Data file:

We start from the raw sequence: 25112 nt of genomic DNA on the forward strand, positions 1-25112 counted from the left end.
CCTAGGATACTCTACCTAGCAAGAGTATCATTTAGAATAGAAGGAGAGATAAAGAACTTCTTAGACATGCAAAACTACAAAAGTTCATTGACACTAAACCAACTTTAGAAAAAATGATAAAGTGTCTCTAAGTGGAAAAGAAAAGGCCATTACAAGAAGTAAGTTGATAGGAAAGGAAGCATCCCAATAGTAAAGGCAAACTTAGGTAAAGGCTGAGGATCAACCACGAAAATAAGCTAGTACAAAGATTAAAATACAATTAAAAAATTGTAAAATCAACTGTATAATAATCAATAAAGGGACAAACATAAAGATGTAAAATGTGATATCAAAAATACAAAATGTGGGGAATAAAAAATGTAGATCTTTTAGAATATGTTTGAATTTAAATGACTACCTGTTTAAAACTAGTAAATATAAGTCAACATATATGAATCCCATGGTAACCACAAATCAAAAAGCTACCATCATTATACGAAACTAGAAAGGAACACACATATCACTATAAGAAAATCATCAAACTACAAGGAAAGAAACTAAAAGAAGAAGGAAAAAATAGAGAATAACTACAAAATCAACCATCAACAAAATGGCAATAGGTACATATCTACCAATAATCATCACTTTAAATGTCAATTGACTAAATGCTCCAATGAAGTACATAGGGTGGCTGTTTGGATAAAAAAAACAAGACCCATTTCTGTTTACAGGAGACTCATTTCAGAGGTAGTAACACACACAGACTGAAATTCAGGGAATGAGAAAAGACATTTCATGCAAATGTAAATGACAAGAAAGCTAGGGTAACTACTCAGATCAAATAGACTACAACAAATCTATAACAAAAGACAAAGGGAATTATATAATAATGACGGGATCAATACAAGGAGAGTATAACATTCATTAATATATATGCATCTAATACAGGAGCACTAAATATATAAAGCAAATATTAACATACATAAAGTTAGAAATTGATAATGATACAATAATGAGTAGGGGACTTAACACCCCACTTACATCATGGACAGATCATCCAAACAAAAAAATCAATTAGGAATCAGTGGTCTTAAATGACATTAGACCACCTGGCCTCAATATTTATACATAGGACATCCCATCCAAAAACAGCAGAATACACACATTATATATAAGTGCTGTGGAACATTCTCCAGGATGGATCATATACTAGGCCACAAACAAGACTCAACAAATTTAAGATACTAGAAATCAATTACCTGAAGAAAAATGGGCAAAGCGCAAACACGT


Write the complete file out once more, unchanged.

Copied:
We start from the raw sequence: 25112 nt of genomic DNA on the forward strand, positions 1-25112 counted from the left end.
CCTAGGATACTCTACCTAGCAAGAGTATCATTTAGAATAGAAGGAGAGATAAAGAACTTCTTAGACATGCAAAACTACAAAAGTTCATTGACACTAAACCAACTTTAGAAAAAATGATAAAGTGTCTCTAAGTGGAAAAGAAAAGGCCATTACAAGAAGTAAGTTGATAGGAAAGGAAGCATCCCAATAGTAAAGGCAAACTTAGGTAAAGGCTGAGGATCAACCACGAAAATAAGCTAGTACAAAGATTAAAATACAATTAAAAAATTGTAAAATCAACTGTATAATAATCAATAAAGGGACAAACATAAAGATGTAAAATGTGATATCAAAAATACAAAATGTGGGGAATAAAAAATGTAGATCTTTTAGAATATGTTTGAATTTAAATGACTACCTGTTTAAAACTAGTAAATATAAGTCAACATATATGAATCCCATGGTAACCACAAATCAAAAAGCTACCATCATTATACGAAACTAGAAAGGAACACACATATCACTATAAGAAAATCATCAAACTACAAGGAAAGAAACTAAAAGAAGAAGGAAAAAATAGAGAATAACTACAAAATCAACCATCAACAAAATGGCAATAGGTACATATCTACCAATAATCATCACTTTAAATGTCAATTGACTAAATGCTCCAATGAAGTACATAGGGTGGCTGTTTGGATAAAAAAAACAAGACCCATTTCTGTTTACAGGAGACTCATTTCAGAGGTAGTAACACACACAGACTGAAATTCAGGGAATGAGAAAAGACATTTCATGCAAATGTAAATGACAAGAAAGCTAGGGTAACTACTCAGATCAAATAGACTACAACAAATCTATAACAAAAGACAAAGGGAATTATATAATAATGACGGGATCAATACAAGGAGAGTATAACATTCATTAATATATATGCATCTAATACAGGAGCACTAAATATATAAAGCAAATATTAACATACATAAAGTTAGAAATTGATAATGATACAATAATGAGTAGGGGACTTAACACCCCACTTACATCATGGACAGATCATCCAAACAAAAAAATCAATTAGGAATCAGTGGTCTTAAATGACATTAGACCACCTGGCCTCAATATTTATACATAGGACATCCCATCCAAAAACAGCAGAATACACACATTATATATAAGTGCTGTGGAACATTCTCCAGGATGGATCATATACTAGGCCACAAACAAGACTCAACAAATTTAAGATACTAGAAATCAATTACCTGAAGAAAAATGGGCAAAGCGCAAACACGT